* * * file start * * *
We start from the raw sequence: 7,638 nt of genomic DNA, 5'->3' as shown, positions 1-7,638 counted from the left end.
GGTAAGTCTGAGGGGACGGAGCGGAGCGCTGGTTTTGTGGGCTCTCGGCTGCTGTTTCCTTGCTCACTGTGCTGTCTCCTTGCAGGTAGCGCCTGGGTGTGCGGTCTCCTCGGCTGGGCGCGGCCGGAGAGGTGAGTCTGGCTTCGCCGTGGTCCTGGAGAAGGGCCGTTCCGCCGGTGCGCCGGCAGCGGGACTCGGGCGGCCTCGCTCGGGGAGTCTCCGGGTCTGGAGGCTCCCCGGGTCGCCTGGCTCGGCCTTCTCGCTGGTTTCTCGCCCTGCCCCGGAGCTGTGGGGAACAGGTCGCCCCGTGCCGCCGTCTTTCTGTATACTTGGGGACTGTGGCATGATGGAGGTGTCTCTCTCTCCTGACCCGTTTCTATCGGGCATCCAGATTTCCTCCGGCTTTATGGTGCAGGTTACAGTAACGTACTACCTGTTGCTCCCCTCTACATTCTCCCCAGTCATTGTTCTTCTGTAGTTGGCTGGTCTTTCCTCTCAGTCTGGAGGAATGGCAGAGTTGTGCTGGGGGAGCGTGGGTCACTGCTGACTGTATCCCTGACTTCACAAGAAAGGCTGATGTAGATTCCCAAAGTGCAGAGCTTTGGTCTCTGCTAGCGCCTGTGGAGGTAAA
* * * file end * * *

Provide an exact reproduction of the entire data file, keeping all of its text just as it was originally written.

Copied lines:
We start from the raw sequence: 7,638 nt of genomic DNA, 5'->3' as shown, positions 1-7,638 counted from the left end.
GGTAAGTCTGAGGGGACGGAGCGGAGCGCTGGTTTTGTGGGCTCTCGGCTGCTGTTTCCTTGCTCACTGTGCTGTCTCCTTGCAGGTAGCGCCTGGGTGTGCGGTCTCCTCGGCTGGGCGCGGCCGGAGAGGTGAGTCTGGCTTCGCCGTGGTCCTGGAGAAGGGCCGTTCCGCCGGTGCGCCGGCAGCGGGACTCGGGCGGCCTCGCTCGGGGAGTCTCCGGGTCTGGAGGCTCCCCGGGTCGCCTGGCTCGGCCTTCTCGCTGGTTTCTCGCCCTGCCCCGGAGCTGTGGGGAACAGGTCGCCCCGTGCCGCCGTCTTTCTGTATACTTGGGGACTGTGGCATGATGGAGGTGTCTCTCTCTCCTGACCCGTTTCTATCGGGCATCCAGATTTCCTCCGGCTTTATGGTGCAGGTTACAGTAACGTACTACCTGTTGCTCCCCTCTACATTCTCCCCAGTCATTGTTCTTCTGTAGTTGGCTGGTCTTTCCTCTCAGTCTGGAGGAATGGCAGAGTTGTGCTGGGGGAGCGTGGGTCACTGCTGACTGTATCCCTGACTTCACAAGAAAGGCTGATGTAGATTCCCAAAGTGCAGAGCTTTGGTCTCTGCTAGCGCCTGTGGAGGTAAA